Sunday, 15 March 2020

Half a World Away, by Mike Gayle.

           Most times it makes me cringe to read that a novel is ‘heartwarming’.  Such a description usually means it’s heavy on the romance and pathos, and light on real-life situations to which the reader can relate, so I approached Mr Gayle’s novel with the necessary caution – and am happy to say that this story does indeed deserve to be called ‘heartwarming’ in the very best sense, and another praiseworthy adjective:   unputdownable.
             Kerry Hays writes to her little brother Jason:  they were both put into care when their mother disappeared;  Kerry was ten and Jason was eighteen months old.  She hasn’t seen him since, her beautiful little coloured brother (same mum, different dads) whom she loves to distraction, but she writes to him regularly, even though she is not allowed to know where he is:  he has to contact her.  Which is a bit hard as he doesn’t know she exists, and the authorities don’t have to inform him.  Still, Kerry believes that one day they will make contact again;  she has much to tell him as the years go by, including the fact that, in her thirties, she became a mother herself, an event that thrills her to the marrow:  she finally had her wish to love and care always for a vulnerable little being that is hers alone, a feeling she hasn’t experienced since she was everything to Jason that her mother wasn’t.  Kian’s dad is a space-waster, but Kerry doesn’t care.  They don’t need him!
            Kerry and her son are managing adequately;  they have a small flat on a semi-tough housing estate;  she cleans posh houses for a living and has a reliable income:  Jason by contrast has been adopted into a wealthy family who, having already had their children thought it only right that they give a needy little someone the opportunity to shine and be loved by them.  Jason is now Noah Martineau, a Barrister with a beautiful home in London’s Primrose Hill and a family to match, a fact that makes Kerry burst with pride when she eventually makes contact with him, the only problem being that he has never been interested in his origins;  he’d much rather face the present and speculate about the future, much to his wife’s exasperation:  in fact his refusal to face up to his past has induced her to kick him out, which means that he is not receptive to a stranger turning up professing to be his half-sister.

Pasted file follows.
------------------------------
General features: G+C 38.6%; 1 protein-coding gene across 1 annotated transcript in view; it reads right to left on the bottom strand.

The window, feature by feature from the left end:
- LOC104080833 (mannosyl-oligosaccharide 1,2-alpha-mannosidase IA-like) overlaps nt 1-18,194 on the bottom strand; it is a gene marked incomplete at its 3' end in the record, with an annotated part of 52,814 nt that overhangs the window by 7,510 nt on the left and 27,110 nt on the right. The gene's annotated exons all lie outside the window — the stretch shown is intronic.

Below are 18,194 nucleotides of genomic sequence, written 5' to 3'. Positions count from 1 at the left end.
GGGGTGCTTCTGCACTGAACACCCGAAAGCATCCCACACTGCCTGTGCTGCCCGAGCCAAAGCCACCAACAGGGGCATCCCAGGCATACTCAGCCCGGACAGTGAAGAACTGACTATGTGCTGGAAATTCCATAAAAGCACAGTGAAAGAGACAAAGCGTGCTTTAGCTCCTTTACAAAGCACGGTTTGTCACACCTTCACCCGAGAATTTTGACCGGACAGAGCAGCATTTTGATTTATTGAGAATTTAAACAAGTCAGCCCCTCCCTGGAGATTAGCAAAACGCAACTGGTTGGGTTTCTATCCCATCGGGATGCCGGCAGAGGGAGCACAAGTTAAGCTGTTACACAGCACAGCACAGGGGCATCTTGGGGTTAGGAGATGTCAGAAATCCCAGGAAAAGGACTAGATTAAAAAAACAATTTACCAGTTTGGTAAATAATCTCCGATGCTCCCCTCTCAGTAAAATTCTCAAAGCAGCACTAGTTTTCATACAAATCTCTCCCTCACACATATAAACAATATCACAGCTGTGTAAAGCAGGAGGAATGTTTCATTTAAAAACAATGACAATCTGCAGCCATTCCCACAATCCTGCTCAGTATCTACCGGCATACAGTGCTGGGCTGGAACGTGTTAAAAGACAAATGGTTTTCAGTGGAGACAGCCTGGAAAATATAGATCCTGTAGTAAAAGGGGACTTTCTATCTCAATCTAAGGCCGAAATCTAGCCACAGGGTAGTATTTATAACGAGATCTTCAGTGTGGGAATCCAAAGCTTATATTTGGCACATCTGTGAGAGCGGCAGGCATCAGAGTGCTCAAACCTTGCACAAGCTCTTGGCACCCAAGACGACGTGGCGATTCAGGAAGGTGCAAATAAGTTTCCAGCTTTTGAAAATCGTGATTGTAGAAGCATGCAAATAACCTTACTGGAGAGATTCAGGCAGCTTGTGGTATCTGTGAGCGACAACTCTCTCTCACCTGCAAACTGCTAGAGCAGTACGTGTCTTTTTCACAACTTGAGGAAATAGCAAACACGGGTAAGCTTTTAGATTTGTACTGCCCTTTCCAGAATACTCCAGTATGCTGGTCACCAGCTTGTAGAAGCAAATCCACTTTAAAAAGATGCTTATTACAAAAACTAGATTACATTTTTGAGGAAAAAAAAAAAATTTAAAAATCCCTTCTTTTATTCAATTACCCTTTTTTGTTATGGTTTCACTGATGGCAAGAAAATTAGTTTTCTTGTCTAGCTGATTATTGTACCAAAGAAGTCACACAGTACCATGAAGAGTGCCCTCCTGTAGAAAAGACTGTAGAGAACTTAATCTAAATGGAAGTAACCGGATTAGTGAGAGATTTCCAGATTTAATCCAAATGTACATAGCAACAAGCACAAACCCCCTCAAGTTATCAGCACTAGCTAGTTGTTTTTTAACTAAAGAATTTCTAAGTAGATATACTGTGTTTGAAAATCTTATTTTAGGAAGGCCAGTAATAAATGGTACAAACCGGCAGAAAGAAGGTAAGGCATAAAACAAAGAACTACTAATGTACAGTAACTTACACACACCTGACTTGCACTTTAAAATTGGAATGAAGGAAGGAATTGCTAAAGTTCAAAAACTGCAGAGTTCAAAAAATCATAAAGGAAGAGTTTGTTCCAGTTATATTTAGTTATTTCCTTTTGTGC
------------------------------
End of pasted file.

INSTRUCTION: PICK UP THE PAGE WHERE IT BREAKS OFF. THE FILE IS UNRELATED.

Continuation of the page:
Mr Gayle tells the poignant story of Noah and Kerry’s new relationship with humour and grace as they both traverse the strata of British society:  racism as everywhere in the world,  constantly rears its ugly head, but it doesn’t stop old love from being remembered, nor new, loving relationships from being forged, even in the face of tragedy.  FIVE STARS.        

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